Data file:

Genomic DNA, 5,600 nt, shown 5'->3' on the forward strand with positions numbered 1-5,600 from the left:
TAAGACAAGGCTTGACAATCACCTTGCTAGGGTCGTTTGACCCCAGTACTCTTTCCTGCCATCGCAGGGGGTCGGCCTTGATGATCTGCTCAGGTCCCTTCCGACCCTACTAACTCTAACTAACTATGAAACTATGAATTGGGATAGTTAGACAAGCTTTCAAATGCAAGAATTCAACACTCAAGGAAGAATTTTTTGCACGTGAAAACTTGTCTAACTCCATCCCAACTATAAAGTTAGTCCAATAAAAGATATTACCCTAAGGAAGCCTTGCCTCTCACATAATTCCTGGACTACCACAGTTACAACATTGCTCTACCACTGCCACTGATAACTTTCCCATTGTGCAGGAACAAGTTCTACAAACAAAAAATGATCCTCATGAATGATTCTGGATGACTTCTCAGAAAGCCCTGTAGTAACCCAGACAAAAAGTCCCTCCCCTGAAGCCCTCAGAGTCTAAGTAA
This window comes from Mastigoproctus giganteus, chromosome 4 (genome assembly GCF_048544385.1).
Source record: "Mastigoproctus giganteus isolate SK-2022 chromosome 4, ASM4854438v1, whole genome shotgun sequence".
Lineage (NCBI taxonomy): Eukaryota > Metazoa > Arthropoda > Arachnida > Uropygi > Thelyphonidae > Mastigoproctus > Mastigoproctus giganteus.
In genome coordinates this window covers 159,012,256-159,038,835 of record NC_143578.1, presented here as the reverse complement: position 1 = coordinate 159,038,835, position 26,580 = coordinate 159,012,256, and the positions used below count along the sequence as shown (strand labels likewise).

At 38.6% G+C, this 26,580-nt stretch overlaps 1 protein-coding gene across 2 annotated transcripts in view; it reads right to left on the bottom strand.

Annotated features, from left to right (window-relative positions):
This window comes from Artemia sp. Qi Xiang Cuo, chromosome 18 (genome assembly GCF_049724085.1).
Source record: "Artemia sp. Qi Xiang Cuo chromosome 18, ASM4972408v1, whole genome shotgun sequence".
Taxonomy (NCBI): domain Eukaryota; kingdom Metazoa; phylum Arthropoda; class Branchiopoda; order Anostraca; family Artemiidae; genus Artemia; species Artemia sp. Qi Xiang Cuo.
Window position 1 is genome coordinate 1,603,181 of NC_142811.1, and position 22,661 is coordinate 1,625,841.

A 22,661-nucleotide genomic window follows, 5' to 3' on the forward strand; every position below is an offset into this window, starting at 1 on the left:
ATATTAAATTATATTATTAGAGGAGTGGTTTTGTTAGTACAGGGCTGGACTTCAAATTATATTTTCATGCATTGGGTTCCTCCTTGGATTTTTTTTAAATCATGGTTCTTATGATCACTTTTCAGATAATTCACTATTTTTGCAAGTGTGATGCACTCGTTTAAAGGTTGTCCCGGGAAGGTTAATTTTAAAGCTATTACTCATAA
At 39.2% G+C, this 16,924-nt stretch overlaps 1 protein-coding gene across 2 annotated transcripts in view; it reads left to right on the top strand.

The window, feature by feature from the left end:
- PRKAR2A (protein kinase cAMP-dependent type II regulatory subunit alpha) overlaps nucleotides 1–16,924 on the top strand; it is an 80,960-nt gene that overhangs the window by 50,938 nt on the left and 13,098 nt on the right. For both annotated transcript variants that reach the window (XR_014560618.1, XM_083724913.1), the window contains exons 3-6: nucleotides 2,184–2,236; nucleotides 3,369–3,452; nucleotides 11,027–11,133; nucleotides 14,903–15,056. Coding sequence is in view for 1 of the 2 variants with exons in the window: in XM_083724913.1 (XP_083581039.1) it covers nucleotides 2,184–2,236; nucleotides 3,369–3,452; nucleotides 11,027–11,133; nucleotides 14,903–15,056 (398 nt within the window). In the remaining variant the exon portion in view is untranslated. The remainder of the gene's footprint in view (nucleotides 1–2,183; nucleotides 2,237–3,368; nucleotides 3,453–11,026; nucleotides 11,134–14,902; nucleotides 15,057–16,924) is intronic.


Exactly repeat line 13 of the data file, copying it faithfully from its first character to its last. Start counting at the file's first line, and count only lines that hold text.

A 22,661-nucleotide genomic window follows, 5' to 3' on the forward strand; every position below is an offset into this window, starting at 1 on the left: